Paul Waldman

Paul Waldman is a contributing editor for the Prospect and the author of Being Right is Not Enough: What Progressives Must Learn From Conservative Success.

Recent Articles

The FDA Does Its Job.

Yesterday, the Food and Drug Administration announced a new initiative to increase the safety of imaging devices that use radiation, like CT scans. This came about because of a New York Times investigation detailing horrifying cases of patients being given overdoses of radiation when going in for routine scans. Hospitals are employing incredibly powerful equipment that can -- and has -- killed people if used incorrectly. The machinery sometimes lacks systems that would prevent these deaths, like an alarm telling the technician when they're about to deliver an overdose of radiation. Regular readers will know by now that I think it's important to draw attention to the times when the government is doing its job, and we all need that job to be done. Whatever the limitations of the Obama administration's legislative record (so far), we should remember that if nothing else, they have staffed the executive branch with people who believe that regulatory agencies ought to, you know, regulate...

Very Serious Republicans, Working Hard to Achieve Bipartisanship.

If you want to understand the depths of Republican intransigence on health-care reform, I'd encourage you to read Ezra Klein 's interview with Sen. Lamar Alexander . Alexander is not the most conservative senator, or the one most prone to the kind of bomb-throwing and mendacity that characterizes some of his colleagues. Which is why it's so revealing to hear him actually try to explain his position to an interviewer willing to press him. If you're a Republican who wants to seem like a serious person, part of the problem when discussing your opposition to health-care reform is that most of the key arguments your side has made are based on either distortions or outright lies. There are no "death panels," no "government takeovers," no "socialism." Everyone understands the simple political reality: If reform passes, it will be very good for Democrats, and if it fails, it will be very good for Republicans. But of course, Republicans can't say that. So in an attempt to sound like he has...

Your 2010 Apocalypse, In a Handy Interactive Infographic.

Wondering just how human society might collapse into chaos and cannibalism this year? Want to know what the chances are of, say, a cyclone, and how it might relate to an asset price collapse and food price volatility? The World Economic Forum, the masters of the universe who put together those glamorous conferences in Davos, have provided a snappy infographic to tell you the odds, and economic impact, of various economic, social, environmental, geopolitical, and technological catastrophes (via ). It's actually a pretty well-constructed infographic. You may not understand the world much better after seeing it, but it's nicely interactive – you can play around with all the different potential causes of global upheaval, see how they relate to each other, and see the (essentially arbitrary) probabilities the WEF has assigned to each. Just something to brighten your Tuesday. -- Paul Waldman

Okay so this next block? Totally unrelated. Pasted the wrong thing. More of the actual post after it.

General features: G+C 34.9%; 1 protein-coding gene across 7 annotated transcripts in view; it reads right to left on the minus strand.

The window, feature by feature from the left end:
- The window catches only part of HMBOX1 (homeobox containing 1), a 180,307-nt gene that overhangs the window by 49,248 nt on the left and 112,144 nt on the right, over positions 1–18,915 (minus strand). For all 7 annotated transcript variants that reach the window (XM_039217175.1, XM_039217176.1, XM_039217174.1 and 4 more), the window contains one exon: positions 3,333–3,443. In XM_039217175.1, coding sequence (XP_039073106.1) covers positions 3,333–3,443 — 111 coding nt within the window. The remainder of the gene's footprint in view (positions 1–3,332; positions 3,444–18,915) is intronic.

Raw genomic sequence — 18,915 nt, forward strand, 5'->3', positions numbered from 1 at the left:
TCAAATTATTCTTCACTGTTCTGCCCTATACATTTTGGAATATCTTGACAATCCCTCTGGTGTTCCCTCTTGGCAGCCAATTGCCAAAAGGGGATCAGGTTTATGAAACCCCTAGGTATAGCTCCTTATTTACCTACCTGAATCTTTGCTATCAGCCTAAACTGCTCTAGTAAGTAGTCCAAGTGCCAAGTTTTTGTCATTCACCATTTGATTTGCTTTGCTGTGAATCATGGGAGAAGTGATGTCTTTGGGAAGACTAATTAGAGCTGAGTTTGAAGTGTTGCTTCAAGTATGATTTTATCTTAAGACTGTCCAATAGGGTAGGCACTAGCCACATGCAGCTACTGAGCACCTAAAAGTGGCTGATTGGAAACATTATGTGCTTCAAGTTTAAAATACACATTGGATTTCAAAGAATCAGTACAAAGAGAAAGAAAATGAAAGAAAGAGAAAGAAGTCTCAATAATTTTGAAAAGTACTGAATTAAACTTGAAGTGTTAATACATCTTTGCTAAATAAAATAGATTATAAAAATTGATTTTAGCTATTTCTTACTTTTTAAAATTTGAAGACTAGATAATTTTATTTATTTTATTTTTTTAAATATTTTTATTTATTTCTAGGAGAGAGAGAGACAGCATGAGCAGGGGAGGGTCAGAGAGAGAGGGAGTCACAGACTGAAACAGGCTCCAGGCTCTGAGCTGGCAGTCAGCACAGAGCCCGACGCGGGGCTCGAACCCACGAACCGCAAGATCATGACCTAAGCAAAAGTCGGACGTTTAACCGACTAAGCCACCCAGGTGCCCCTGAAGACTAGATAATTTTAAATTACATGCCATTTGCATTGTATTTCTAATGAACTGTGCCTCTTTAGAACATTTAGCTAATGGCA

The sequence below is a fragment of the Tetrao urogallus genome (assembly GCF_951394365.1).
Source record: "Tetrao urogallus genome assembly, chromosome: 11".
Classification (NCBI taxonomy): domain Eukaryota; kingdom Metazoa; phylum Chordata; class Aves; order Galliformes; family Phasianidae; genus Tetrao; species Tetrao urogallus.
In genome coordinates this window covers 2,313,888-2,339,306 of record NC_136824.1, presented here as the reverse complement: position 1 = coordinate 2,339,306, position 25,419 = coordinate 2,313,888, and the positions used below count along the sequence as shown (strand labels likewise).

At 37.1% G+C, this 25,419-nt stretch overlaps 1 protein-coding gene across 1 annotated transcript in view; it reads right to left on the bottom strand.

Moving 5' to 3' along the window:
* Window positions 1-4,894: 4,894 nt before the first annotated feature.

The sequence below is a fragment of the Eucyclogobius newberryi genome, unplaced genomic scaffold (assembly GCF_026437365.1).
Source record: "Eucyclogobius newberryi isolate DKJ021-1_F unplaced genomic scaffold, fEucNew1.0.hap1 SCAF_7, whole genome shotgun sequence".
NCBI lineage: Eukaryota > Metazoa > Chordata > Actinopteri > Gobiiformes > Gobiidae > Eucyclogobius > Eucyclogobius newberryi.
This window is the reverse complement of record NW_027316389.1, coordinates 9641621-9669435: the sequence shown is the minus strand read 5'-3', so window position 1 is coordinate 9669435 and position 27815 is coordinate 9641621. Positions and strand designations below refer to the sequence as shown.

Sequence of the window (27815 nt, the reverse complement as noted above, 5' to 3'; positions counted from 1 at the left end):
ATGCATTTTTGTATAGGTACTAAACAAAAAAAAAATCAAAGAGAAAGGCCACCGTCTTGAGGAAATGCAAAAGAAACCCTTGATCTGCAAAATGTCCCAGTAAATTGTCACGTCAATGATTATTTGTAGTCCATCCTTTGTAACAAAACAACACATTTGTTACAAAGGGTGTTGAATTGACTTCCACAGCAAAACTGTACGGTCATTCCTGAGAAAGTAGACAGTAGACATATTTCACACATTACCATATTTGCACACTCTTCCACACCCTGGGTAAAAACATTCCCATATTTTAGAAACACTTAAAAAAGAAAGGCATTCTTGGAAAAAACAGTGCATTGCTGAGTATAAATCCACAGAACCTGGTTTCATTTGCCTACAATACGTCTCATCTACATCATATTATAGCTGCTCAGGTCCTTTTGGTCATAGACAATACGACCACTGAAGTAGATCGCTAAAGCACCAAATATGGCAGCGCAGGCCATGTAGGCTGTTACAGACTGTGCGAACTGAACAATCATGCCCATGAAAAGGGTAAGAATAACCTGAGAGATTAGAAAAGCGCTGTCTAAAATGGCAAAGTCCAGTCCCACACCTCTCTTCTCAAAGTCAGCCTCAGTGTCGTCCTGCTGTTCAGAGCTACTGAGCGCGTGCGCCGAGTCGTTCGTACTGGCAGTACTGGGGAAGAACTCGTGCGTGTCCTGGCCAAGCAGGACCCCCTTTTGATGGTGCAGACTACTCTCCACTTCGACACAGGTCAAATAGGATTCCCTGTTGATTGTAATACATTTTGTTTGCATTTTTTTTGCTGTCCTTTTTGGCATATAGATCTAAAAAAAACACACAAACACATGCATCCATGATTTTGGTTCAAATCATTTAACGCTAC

The Lessons of Air America.

Danny Goldberg , a music-industry veteran and prominent progressive donor who spent what he describes as "one unhappy year midway through Air America's life as its CEO" has an interesting piece on Alternet about the radio network's demise. While it's true that there was terrible mismanagement over the course of Air America's existence, Goldberg argues that the whole idea of an ideologically driven radio network that could generate profits was probably misguided: The fatal flaw in Air America's genetic code was the pretense that liberal talk radio was a great business opportunity, that progressives could have their cake and eat it too, could do well by doing good, make big salaries and get a great return on investment while also pursuing an ideological agenda. Sure, every once in a while political media like Michael Moore 's movies or Rush Limbaugh 's radio show will make money, but for those interested in influencing public opinion, media in all venues is vital whether it makes money...

What Is the Sound of One Senator Tweeting?

Gawker tells us that in addition to being far ahead of their Democratic counterparts in the donning of tri-corner hats, GOP members of Congress are leading the way on Twitter: According to a newly released survey, Republican politicians dominate the congressional Twitter-verse. Meanwhile, Barack Obama just sent his first "Tweet" last month. Twitter Gap! A Congressional Research Service report released last week (and published by Secrecy News ) found that 60% of the members of Congress with Twitter accounts are Republicans, and that fully half of all congressional Twitterers are House GOP members. The study, which was conducted in August of last year is limited to U.S. senators and House members, shows GOP pols out-Twittering Democrats in virtually every category: A whopping 67% of all congressional "Tweets" are written by Republicans. To this, I offer a resounding, "Meh." Is there anything less valuable than the tweets of a member of Congress? Just how meaningless is your time if you...